Movie Reviews
10:10 am
Tue November 5, 2002

8 Mile

...hip-hop is an important cultural contribution even white boys can offer.

Eminem is a "wonder-boy" product of the white-bread underclass of outraged, disenfranchised youths from a bleak Detroit in " 8 Mile." Curtis Hanson directed "Wonder Boys" with the same sense of caring about youths emerging for better or worse into their adulthood. But the star of this film is Eminem, and although it is a fictional story about Jimmy Smith, Jr. (called "Rabbit"), it is a loose adaptation of Eminem's rise from the ghetto of Detroit, on the dividing line of the 8-mile strip separating blacks from whites.

The comparison with "Rocky' is inevitable and not wholly inappropriate. In sports and rap, blacks have proven formidable. When a white like Rocky or Eminem can emerge as a powerful force in either field, the world has to notice, and films have to record and adapt. Eminem's astounding ability to rhyme and chant obliterates all color barriers.

For a white older guy like myself, the gift of "8 Mile" has nothing to do with turning up my nose at the brothers with my own white hope; rather it is the exhilaration of seeing and hearing young people fight with "vocabulary" rather than guns. Rhyme and reason rule. The art form is important as it comments both on culture and creativity.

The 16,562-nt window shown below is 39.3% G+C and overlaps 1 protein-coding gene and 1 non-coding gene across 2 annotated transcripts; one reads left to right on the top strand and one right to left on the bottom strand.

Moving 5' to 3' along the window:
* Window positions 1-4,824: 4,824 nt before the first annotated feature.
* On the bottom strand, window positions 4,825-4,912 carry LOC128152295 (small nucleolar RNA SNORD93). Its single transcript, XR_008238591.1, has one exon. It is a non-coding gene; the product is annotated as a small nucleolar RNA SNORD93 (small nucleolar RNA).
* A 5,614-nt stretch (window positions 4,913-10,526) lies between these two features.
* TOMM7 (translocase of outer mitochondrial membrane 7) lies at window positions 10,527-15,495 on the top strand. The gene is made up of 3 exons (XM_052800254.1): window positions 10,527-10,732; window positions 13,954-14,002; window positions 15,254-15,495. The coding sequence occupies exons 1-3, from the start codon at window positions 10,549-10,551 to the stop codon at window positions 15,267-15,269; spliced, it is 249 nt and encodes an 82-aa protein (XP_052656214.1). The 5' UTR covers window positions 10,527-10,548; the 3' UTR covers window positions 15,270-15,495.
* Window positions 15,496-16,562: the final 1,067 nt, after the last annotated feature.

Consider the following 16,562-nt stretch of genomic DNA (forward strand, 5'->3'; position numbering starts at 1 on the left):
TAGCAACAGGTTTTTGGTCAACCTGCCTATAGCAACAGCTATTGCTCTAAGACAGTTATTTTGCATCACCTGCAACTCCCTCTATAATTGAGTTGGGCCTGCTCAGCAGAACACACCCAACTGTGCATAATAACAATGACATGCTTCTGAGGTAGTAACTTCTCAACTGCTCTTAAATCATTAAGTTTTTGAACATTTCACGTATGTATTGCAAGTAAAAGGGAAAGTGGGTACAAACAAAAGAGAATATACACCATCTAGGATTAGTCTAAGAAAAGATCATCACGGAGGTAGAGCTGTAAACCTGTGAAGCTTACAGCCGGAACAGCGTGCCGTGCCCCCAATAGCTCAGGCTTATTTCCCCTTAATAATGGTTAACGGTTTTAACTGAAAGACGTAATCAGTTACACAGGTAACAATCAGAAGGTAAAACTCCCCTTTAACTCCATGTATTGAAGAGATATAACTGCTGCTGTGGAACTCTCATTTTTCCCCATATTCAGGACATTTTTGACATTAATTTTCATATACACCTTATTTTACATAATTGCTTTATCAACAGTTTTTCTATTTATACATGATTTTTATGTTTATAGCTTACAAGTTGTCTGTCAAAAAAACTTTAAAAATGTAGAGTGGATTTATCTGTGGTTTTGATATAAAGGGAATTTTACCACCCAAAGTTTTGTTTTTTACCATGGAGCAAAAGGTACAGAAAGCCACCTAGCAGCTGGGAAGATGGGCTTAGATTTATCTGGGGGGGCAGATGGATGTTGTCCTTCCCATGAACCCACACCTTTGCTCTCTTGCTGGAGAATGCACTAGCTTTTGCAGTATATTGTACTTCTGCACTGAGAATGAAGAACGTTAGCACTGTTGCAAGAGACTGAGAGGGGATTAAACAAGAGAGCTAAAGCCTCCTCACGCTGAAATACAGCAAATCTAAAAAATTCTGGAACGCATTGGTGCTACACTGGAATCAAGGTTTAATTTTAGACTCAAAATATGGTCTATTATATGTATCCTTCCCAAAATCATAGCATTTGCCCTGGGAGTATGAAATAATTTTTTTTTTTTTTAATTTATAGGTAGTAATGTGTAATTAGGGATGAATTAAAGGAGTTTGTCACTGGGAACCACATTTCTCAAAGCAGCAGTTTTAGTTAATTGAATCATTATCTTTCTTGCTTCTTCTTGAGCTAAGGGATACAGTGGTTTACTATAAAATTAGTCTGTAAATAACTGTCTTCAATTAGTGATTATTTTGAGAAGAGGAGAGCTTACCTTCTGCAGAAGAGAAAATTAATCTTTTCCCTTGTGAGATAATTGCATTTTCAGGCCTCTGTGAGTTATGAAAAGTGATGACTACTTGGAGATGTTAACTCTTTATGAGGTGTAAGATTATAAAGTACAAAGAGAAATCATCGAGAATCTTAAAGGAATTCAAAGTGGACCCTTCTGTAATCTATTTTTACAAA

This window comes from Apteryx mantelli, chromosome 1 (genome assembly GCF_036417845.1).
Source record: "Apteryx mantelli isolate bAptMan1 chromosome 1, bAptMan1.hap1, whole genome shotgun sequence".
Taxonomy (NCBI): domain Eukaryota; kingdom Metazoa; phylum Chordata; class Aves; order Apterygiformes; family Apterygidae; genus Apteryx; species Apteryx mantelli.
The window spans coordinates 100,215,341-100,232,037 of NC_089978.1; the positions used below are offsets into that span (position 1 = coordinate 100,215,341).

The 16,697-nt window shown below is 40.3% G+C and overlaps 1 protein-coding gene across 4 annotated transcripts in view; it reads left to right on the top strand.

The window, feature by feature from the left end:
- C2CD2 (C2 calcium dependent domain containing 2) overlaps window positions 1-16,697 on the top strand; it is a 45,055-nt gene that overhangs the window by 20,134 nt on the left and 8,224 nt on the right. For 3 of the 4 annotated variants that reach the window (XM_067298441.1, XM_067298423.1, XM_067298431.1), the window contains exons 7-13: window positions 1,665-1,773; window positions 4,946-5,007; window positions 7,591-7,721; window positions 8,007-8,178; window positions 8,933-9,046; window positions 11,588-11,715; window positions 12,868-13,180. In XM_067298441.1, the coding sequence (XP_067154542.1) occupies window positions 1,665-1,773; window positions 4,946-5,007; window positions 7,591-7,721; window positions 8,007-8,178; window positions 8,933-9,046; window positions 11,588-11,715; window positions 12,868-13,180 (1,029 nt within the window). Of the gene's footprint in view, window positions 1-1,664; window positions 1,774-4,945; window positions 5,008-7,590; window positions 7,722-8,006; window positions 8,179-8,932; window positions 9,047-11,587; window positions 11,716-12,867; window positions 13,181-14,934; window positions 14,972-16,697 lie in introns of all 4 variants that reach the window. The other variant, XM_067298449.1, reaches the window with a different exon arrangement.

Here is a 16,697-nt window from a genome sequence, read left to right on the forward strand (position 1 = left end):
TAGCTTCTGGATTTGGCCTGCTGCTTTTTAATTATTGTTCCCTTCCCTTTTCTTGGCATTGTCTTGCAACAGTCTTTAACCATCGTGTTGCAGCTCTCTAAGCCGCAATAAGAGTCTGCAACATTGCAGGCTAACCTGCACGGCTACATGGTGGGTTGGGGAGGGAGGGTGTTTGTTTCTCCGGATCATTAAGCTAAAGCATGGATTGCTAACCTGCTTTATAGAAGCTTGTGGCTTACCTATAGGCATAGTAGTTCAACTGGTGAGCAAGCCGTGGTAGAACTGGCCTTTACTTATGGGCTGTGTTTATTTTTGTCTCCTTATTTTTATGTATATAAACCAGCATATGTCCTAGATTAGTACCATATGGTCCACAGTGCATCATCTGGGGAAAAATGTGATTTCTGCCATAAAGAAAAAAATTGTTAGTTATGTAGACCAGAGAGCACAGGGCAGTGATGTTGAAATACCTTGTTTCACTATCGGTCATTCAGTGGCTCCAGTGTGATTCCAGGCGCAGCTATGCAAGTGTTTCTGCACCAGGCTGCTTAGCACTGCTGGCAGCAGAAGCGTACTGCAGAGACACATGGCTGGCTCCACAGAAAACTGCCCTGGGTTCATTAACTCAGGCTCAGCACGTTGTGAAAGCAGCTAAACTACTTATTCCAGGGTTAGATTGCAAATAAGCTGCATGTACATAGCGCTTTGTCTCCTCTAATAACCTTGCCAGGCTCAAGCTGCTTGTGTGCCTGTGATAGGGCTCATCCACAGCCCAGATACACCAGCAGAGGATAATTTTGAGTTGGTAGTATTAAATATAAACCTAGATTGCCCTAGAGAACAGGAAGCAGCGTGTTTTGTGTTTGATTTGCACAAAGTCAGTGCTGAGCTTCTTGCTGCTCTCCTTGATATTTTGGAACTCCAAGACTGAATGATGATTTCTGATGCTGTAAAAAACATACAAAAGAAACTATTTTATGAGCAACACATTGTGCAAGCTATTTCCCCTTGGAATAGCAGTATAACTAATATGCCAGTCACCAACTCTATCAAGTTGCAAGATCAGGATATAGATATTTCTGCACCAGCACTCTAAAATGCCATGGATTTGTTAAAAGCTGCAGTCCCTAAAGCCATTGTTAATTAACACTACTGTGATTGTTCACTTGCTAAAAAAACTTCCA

Director Hanson said, "I saw here an opportunity to make a serious movie about the emotional struggles of contemporary adolescents in this country. This captures the angst, insecurity, frustration and anger, search for direction and identity." That statement emphasizes the teenage universal search rather than the obvious power of hip-hop, to Hanson's credit. The producer, Brian Grazer, also made "A Beautiful Mind," another exploration of genius that transcended math in favor of the search by a gifted human being for a place to be himself.

This fictional biography doesn't claim to be a definitive revelation of the difficult rise of Eminem. It does show the inner struggle of Rabbit to break from the comfort of having a job in an auto factory, similar to Bjork's bleak plant in "Dancer in the Dark," or striking out into creative territory dominated by blacks but promising release from the trailer park where his mother (Kim Basinger) is imprisoned. Lost in this somewhat sanitized translation is the angry homophobia and misogyny so characteristic of Eminem in real life. But gained is the sense that hip-hop is an important cultural contribution even white boys can offer.